Trends in RSAC 2022 Human Element Submissions


Posted on by Andrea Little Limbago, Ph.D.

Some may remember the popular phrase, “You are the weakest link. Goodbye!” from the game show that debuted twenty years ago. This notion persists within our community, with a tendency to blame humans as the weakest link when justifying security incidents and vulnerabilities. In turn, this often shifts responsibility onto the user and away from the innovation required to craft secure technology for humans.

As Martijn Grooten aptly noted, humans are features, not bugs. Based on this year’s submissions, this notion is gaining traction and has very exciting implications. This year’s submissions were divided between those that continued to focus on identifying a problem—that is, identifying human fallibility as a root cause of security incidents—and those that took that notion as a foundational characteristic and explored solutions that integrate human fallibility.

By switching the script and approaching humans as features, we open up an endless range of new solutions and greater security at the intersection of humans and technology. If this year’s submissions are a leading indicator, we are in a transitional period, with new and exciting approaches that are changing how we think about the human element.

On the one hand, there was a continued emphasis on those core challenges that occur exactly at the intersection of humans and computer interaction. Phishing received significant attention, with the focus largely on its evolution over time, including as a mechanism for delivering ransomware. In fact, there were numerous submissions on the interplay of ransomware and phishing and the massive damage incurred by deploying them.

Similarly, there were numerous submissions on insider threats, with a focus on detection. In some cases, this included the integration of quantitative behavioral analyses for detection, but it was not limited only to insider threats. There was a big jump in data-driven analyses that explore human behavior and its impact on security. Leaning on the behavioral and social sciences, the uptick in the introduction of new data sets and analyses that explore human behavior and security was significant—whether the attackers’ or defenders’ perspective. As we introduce these kinds of new data sets and build upon the learnings from a range of human-focused disciplines, we will better understand how the human element impacts security and customize organizational and technology solutions accordingly, ranging from burnout and mental health to how incentives alter the risk calculus of both defenders and attackers.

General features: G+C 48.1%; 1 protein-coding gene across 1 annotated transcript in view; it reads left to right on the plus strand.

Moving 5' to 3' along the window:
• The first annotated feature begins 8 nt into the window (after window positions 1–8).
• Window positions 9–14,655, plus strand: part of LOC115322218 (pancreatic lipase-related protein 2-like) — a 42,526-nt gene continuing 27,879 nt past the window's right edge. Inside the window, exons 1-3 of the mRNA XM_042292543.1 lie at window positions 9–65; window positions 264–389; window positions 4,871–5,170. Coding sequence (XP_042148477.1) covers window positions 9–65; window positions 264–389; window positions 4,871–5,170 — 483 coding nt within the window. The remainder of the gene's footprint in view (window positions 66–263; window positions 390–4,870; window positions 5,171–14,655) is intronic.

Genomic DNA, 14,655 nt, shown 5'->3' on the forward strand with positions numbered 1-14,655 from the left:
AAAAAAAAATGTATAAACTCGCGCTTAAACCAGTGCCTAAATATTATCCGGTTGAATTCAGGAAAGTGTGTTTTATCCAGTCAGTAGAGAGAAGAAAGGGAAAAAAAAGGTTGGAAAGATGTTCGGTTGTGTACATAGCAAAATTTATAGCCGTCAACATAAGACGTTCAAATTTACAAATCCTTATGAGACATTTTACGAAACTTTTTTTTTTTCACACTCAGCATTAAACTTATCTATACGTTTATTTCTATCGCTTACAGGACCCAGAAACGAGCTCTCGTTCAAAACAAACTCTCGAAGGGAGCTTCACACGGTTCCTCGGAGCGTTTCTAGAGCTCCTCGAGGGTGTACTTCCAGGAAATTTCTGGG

Many of these insights could help inform the next major submissions theme: DIY programs. There were numerous submissions offering case studies and lessons learned in building a range of programs or organizational shifts, including SOCs, security culture, cyber ranges and purple teams. Importantly, several of these were geared toward doing more with less, with an emphasis on making accessible programs that largely have been inaccessible to those with fewer resources. This is a welcome trend. It is an effective way to share lessons learned while also fostering greater collaboration by sharing the blueprint so others can replicate their own version of these programs with customization based on their own circumstances.

Finally, usability continued to garner some attention. While there were fewer submissions this year on usability, it is still an optimistic sign that user experience and usability are becoming entrenched within the community. Usable security isn’t quite trending, but it isn’t going away, and we’re excited to continue to include new ideas in usable security in this track.

Over the past year, we have been reminded again and again that the only constant is change. This is especially true for the human element track. We saw great diversity in themes, solutions and speakers, with a common emphasis on solidifying the human element as core to security. This diversity is also driving the human element into impactful new areas while also introducing new ideas and solutions to the most persistent challenges. As we look at the enormous shifts underway—both in the security community and across the globe—we are certain the human element has finally garnered not just a seat at the table but is increasingly viewed as an essential contributor to tackling current and future risks, disruptions and challenges.

Contributors
Andrea Little Limbago, Ph.D.

Senior Vice President, Research & Analysis, Interos

Etay Maor

Sr. Director Security Strategy, Cato Networks

RSAC Insights Human Element

insider threats behavioral analytics case studies phishing social engineering

Blogs posted to the RSAConference.com website are intended for educational purposes only and do not replace independent professional judgment.  Statements of fact and opinions expressed are those of the blog author individually and, unless expressly stated to the contrary, are not the opinion or position of RSA® Conference, RSA Security LLC or any other co-sponsors. RSA Conference does not endorse or approve, and assumes no responsibility for, the content, accuracy or completeness of the information presented in this blog.


Share With Your Community